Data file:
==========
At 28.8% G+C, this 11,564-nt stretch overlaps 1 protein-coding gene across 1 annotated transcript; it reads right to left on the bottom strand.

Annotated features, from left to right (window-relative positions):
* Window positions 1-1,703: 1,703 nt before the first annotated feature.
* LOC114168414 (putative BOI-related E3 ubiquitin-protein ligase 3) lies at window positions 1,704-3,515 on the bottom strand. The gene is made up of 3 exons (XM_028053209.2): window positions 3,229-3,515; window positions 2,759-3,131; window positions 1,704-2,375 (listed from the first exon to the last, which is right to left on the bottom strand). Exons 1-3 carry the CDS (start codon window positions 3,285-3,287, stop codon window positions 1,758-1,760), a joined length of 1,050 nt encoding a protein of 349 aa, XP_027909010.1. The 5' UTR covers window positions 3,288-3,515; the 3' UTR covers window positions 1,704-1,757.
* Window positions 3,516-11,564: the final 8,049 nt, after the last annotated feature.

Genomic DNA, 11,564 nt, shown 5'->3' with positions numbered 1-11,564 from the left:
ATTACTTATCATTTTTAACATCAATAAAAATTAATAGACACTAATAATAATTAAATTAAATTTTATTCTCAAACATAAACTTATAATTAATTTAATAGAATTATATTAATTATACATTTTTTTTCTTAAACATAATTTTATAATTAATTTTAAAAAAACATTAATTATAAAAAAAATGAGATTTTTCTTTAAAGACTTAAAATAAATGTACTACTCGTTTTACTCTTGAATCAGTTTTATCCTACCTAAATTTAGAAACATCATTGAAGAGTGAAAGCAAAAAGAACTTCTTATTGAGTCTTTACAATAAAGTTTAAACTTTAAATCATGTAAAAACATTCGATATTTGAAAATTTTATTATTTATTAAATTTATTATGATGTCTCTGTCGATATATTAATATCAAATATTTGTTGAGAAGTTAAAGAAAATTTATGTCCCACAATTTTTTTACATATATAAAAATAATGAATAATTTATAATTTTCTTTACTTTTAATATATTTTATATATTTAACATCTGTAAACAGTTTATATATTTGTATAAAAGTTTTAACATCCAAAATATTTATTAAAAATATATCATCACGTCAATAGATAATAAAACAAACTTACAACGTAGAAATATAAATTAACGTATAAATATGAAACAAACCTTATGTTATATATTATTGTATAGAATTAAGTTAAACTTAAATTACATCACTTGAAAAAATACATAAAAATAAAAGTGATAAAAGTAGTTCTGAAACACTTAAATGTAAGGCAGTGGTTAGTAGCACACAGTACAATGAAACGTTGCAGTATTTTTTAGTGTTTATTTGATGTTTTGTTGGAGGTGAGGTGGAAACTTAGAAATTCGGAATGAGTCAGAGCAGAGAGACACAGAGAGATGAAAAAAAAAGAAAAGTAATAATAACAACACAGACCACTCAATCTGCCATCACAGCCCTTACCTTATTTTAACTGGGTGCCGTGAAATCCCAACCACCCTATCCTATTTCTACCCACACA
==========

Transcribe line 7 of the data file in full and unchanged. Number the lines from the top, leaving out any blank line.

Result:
ATTACTTATCATTTTTAACATCAATAAAAATTAATAGACACTAATAATAATTAAATTAAATTTTATTCTCAAACATAAACTTATAATTAATTTAATAGAATTATATTAATTATACATTTTTTTTCTTAAACATAATTTTATAATTAATTTTAAAAAAACATTAATTATAAAAAAAATGAGATTTTTCTTTAAAGACTTAAAATAAATGTACTACTCGTTTTACTCTTGAATCAGTTTTATCCTACCTAAATTTAGAAACATCATTGAAGAGTGAAAGCAAAAAGAACTTCTTATTGAGTCTTTACAATAAAGTTTAAACTTTAAATCATGTAAAAACATTCGATATTTGAAAATTTTATTATTTATTAAATTTATTATGATGTCTCTGTCGATATATTAATATCAAATATTTGTTGAGAAGTTAAAGAAAATTTATGTCCCACAATTTTTTTACATATATAAAAATAATGAATAATTTATAATTTTCTTTACTTTTAATATATTTTATATATTTAACATCTGTAAACAGTTTATATATTTGTATAAAAGTTTTAACATCCAAAATATTTATTAAAAATATATCATCACGTCAATAGATAATAAAACAAACTTACAACGTAGAAATATAAATTAACGTATAAATATGAAACAAACCTTATGTTATATATTATTGTATAGAATTAAGTTAAACTTAAATTACATCACTTGAAAAAATACATAAAAATAAAAGTGATAAAAGTAGTTCTGAAACACTTAAATGTAAGGCAGTGGTTAGTAGCACACAGTACAATGAAACGTTGCAGTATTTTTTAGTGTTTATTTGATGTTTTGTTGGAGGTGAGGTGGAAACTTAGAAATTCGGAATGAGTCAGAGCAGAGAGACACAGAGAGATGAAAAAAAAAGAAAAGTAATAATAACAACACAGACCACTCAATCTGCCATCACAGCCCTTACCTTATTTTAACTGGGTGCCGTGAAATCCCAACCACCCTATCCTATTTCTACCCACACA